An oddity and supporting cast player in the Jimmy Smith canon, Softly As A Summer Breeze
is nonetheless a welcome addition to Blue Note's Rudy Van Gelder remasters programme, bringing together three distinct sessions with partially overlapping personnel. All the evidence suggests the first four tracks were originally recorded for a Kenny Burrell album which was never released, and the next two for a Jimmy Smith set which likewise didn't materialise. The final four tracks, featuring vocalist Bill Henderson, were originally released on a pair of jukebox-targeted 45 rpm singles and were included as bonus tracks on the album's first CD issue ten years ago.
Tracks 1-6 were recorded in February 1958, the day after Burrell had contributed to the sessions for Smith's House Party and The Sermon. They stayed on the shelf until 1965, either because they didn't include one of Smith's trademark soul-jazz shouters or, as seems more likely, because they were simply overtaken by new material recorded by the prolific organist and guitarist. All the signs are of a compilation of Burrell and Smith sessions that were paired up for joint release as a late afterthought.
Burrell states the themes and takes most of the opening solos on "These Foolish Things," "Hackensack," "It Could Happen To You" and "Sometimes I'm Happy." The first two tunes ride at a furious gallop, with Burrell and Smith each taking rapid-fire, long-line, mainly single-note, bop-based solos. Smith gets a shade more raucous and funky on "Sometimes I'm Happy," but the rest of time he plays close to the top lines and remains relatively well behaved. (As does Philly Joe Jones, who, apart from trading fours on "Hackensack," stays in a crisp accompanying role.)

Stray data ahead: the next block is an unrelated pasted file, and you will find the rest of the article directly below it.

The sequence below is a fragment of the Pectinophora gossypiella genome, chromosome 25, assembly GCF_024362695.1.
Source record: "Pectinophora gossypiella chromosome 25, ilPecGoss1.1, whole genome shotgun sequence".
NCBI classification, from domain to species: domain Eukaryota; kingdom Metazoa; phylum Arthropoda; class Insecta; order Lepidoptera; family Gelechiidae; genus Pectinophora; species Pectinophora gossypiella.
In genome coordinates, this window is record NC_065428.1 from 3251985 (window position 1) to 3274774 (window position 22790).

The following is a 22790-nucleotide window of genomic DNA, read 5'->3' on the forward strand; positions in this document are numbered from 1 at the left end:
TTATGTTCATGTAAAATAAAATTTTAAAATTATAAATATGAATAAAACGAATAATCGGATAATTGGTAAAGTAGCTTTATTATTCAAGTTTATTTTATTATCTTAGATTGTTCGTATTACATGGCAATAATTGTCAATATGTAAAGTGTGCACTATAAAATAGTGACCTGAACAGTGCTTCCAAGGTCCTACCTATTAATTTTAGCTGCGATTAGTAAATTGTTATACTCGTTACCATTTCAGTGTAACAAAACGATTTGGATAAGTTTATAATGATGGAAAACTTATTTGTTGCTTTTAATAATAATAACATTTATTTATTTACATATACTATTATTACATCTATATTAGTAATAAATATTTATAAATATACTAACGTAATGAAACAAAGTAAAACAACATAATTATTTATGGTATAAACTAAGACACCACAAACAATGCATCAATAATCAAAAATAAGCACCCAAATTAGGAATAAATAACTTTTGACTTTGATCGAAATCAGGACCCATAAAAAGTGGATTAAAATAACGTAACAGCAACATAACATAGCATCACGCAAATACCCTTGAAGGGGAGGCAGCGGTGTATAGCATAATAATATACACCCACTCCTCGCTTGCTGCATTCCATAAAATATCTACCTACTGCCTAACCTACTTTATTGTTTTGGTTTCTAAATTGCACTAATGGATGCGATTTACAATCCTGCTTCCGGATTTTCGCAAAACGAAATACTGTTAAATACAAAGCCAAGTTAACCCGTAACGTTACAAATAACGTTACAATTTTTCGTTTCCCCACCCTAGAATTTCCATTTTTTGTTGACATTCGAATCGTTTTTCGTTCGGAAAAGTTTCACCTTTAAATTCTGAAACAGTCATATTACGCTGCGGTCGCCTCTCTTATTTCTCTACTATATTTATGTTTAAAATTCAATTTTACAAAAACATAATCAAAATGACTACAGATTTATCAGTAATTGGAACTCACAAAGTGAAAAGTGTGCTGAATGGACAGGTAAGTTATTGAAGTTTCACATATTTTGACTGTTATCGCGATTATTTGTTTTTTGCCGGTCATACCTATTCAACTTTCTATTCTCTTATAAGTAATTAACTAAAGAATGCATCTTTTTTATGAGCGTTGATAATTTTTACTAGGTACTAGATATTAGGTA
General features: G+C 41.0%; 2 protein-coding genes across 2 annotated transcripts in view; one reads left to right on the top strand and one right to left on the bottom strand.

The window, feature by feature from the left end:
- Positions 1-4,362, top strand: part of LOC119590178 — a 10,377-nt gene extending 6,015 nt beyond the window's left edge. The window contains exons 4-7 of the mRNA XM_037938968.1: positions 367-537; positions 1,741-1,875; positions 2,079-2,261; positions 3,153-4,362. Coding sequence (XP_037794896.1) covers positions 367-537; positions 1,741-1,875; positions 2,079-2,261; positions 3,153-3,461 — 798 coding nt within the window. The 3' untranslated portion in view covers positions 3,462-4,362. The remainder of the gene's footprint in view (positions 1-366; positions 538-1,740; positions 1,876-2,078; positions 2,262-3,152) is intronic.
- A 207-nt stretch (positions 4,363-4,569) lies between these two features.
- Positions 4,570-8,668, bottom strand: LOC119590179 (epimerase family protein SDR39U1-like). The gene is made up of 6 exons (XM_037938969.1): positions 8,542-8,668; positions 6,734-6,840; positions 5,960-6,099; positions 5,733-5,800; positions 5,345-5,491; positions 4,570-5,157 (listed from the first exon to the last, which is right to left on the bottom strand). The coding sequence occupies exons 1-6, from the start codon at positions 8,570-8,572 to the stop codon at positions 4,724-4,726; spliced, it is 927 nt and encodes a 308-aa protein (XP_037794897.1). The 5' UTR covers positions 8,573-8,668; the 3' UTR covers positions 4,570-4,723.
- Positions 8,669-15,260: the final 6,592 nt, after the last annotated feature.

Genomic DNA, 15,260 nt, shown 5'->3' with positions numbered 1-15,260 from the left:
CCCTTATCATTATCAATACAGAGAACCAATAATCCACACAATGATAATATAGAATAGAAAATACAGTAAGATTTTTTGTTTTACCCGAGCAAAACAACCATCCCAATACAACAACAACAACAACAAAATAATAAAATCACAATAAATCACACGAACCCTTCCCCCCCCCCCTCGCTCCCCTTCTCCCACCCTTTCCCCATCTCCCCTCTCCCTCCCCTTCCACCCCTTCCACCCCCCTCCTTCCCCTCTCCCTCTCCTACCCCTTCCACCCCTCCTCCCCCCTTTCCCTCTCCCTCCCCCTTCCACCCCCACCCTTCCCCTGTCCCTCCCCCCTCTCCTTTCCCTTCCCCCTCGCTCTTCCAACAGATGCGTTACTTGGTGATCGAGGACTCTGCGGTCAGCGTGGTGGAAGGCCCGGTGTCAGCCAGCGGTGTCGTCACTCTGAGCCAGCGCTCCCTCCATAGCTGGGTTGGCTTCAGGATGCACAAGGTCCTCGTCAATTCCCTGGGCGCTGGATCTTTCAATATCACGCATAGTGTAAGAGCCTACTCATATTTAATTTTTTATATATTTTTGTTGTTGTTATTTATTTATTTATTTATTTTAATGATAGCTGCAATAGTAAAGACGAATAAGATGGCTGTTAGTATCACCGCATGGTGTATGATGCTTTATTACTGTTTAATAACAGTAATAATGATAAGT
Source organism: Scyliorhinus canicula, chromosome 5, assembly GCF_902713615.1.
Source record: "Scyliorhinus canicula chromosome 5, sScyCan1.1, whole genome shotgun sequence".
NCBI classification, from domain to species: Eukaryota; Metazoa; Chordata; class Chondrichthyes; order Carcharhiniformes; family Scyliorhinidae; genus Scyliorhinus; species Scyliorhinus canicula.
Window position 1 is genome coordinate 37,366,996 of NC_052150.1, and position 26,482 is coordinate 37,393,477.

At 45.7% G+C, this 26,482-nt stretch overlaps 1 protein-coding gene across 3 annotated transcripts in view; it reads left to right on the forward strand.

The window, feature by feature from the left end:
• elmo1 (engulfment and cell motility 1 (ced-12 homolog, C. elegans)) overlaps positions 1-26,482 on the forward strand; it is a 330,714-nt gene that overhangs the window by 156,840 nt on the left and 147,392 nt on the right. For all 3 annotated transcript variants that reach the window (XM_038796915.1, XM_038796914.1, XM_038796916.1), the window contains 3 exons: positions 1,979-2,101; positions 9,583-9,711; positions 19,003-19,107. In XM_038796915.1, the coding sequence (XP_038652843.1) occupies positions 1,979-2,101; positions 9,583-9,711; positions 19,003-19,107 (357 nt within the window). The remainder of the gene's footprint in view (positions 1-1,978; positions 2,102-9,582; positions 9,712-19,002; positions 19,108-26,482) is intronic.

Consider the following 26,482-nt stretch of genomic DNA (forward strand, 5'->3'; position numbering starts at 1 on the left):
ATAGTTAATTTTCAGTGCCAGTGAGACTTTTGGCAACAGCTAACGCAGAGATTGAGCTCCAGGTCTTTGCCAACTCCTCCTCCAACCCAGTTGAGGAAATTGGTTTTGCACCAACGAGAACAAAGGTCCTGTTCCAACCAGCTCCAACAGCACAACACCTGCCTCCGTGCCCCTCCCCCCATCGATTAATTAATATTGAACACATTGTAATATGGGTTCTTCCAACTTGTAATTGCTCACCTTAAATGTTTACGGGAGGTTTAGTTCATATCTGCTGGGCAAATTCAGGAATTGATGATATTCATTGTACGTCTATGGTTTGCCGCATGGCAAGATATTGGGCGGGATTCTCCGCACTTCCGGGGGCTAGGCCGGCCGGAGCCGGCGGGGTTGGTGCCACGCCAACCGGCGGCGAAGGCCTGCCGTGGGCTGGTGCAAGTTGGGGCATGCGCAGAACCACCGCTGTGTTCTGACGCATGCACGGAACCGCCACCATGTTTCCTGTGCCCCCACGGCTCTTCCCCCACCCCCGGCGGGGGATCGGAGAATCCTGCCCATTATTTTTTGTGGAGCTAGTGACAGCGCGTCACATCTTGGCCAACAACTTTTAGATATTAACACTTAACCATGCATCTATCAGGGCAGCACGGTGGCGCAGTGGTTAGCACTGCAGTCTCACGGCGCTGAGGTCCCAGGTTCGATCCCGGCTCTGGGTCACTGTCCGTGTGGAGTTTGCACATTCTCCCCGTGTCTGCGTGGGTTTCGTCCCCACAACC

Though he made his mainstream reputation with sweating, shouting soul-jazz and screaming big band set pieces, it's sometimes forgotten that Smith started out a performer of standards, albeit phattened ones. His 1956 Blue Note debuts A New Sound... A New Star, Vols 1-3 did indeed include the monumental funktifications of Horace Silver's "The Preacher" and Dizzy Gillespie's "The Champ," but most of the material consisted of standards and showtunes. Smith liked to soup them up, sometimes to the point of florid three-ring-circus cheesiness, but he relished pretty tunes and his naif performances of them, on those debut albums and this one from a couple of years later, are as irresistible as they are flamboyant.
The least successful tracks are the last four, featuring vocalist Bill Henderson and averaging three minutes in length. The spotlight is naturally enough on Henderson, whose routine and anonymous readings haven't travelled well. But hey, you can always hit the search button. The rest of the music is busting.
Personnel: Jimmy Smith: organ; Kenny Burrell (1-4), Eddie McFadden (5,6), Ray Crawford (7-10): guitar; Philly Joe Jones (1-4), Donald Bailey (5-10): drums; Bill Henderson (7-10): vocals.